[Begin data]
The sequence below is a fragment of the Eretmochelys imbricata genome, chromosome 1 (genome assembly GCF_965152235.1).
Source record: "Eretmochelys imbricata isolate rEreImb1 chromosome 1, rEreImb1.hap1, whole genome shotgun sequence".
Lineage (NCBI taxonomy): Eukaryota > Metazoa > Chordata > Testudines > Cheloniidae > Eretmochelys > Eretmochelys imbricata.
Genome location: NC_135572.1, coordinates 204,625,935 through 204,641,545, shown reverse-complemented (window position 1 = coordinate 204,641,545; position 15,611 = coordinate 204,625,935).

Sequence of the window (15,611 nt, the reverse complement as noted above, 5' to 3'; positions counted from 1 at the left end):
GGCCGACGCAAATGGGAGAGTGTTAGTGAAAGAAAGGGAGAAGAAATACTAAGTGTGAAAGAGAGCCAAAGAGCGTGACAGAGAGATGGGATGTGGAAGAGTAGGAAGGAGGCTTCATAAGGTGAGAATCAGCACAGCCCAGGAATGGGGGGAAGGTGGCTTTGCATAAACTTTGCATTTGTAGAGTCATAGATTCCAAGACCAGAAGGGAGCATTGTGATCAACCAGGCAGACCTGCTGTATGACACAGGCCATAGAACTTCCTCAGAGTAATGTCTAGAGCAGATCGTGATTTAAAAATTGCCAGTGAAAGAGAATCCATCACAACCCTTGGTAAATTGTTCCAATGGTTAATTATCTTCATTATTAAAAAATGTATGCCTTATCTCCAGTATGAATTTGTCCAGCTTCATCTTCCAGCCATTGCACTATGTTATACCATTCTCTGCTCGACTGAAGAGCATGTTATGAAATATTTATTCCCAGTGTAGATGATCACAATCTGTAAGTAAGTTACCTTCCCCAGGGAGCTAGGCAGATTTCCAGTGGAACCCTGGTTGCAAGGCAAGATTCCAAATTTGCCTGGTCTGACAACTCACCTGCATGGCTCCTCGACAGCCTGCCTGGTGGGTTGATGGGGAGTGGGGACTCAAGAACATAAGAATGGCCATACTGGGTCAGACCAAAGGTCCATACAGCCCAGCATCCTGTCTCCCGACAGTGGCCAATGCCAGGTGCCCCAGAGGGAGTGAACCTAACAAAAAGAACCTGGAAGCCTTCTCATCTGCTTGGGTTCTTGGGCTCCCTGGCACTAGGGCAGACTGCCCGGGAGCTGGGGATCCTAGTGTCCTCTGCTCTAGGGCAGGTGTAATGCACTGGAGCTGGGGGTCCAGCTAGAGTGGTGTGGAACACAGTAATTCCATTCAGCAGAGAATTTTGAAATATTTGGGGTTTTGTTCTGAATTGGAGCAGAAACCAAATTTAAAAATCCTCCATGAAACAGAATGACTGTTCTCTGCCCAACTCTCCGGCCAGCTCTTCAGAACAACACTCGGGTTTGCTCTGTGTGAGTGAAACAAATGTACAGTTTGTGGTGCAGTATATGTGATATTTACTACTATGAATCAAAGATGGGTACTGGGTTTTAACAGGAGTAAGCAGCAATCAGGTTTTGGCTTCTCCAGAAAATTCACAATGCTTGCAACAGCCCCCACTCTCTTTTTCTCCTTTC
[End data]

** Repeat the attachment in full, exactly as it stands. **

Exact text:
The sequence below is a fragment of the Eretmochelys imbricata genome, chromosome 1 (genome assembly GCF_965152235.1).
Source record: "Eretmochelys imbricata isolate rEreImb1 chromosome 1, rEreImb1.hap1, whole genome shotgun sequence".
Lineage (NCBI taxonomy): Eukaryota > Metazoa > Chordata > Testudines > Cheloniidae > Eretmochelys > Eretmochelys imbricata.
Genome location: NC_135572.1, coordinates 204,625,935 through 204,641,545, shown reverse-complemented (window position 1 = coordinate 204,641,545; position 15,611 = coordinate 204,625,935).

Sequence of the window (15,611 nt, the reverse complement as noted above, 5' to 3'; positions counted from 1 at the left end):
GGCCGACGCAAATGGGAGAGTGTTAGTGAAAGAAAGGGAGAAGAAATACTAAGTGTGAAAGAGAGCCAAAGAGCGTGACAGAGAGATGGGATGTGGAAGAGTAGGAAGGAGGCTTCATAAGGTGAGAATCAGCACAGCCCAGGAATGGGGGGAAGGTGGCTTTGCATAAACTTTGCATTTGTAGAGTCATAGATTCCAAGACCAGAAGGGAGCATTGTGATCAACCAGGCAGACCTGCTGTATGACACAGGCCATAGAACTTCCTCAGAGTAATGTCTAGAGCAGATCGTGATTTAAAAATTGCCAGTGAAAGAGAATCCATCACAACCCTTGGTAAATTGTTCCAATGGTTAATTATCTTCATTATTAAAAAATGTATGCCTTATCTCCAGTATGAATTTGTCCAGCTTCATCTTCCAGCCATTGCACTATGTTATACCATTCTCTGCTCGACTGAAGAGCATGTTATGAAATATTTATTCCCAGTGTAGATGATCACAATCTGTAAGTAAGTTACCTTCCCCAGGGAGCTAGGCAGATTTCCAGTGGAACCCTGGTTGCAAGGCAAGATTCCAAATTTGCCTGGTCTGACAACTCACCTGCATGGCTCCTCGACAGCCTGCCTGGTGGGTTGATGGGGAGTGGGGACTCAAGAACATAAGAATGGCCATACTGGGTCAGACCAAAGGTCCATACAGCCCAGCATCCTGTCTCCCGACAGTGGCCAATGCCAGGTGCCCCAGAGGGAGTGAACCTAACAAAAAGAACCTGGAAGCCTTCTCATCTGCTTGGGTTCTTGGGCTCCCTGGCACTAGGGCAGACTGCCCGGGAGCTGGGGATCCTAGTGTCCTCTGCTCTAGGGCAGGTGTAATGCACTGGAGCTGGGGGTCCAGCTAGAGTGGTGTGGAACACAGTAATTCCATTCAGCAGAGAATTTTGAAATATTTGGGGTTTTGTTCTGAATTGGAGCAGAAACCAAATTTAAAAATCCTCCATGAAACAGAATGACTGTTCTCTGCCCAACTCTCCGGCCAGCTCTTCAGAACAACACTCGGGTTTGCTCTGTGTGAGTGAAACAAATGTACAGTTTGTGGTGCAGTATATGTGATATTTACTACTATGAATCAAAGATGGGTACTGGGTTTTAACAGGAGTAAGCAGCAATCAGGTTTTGGCTTCTCCAGAAAATTCACAATGCTTGCAACAGCCCCCACTCTCTTTTTCTCCTTTC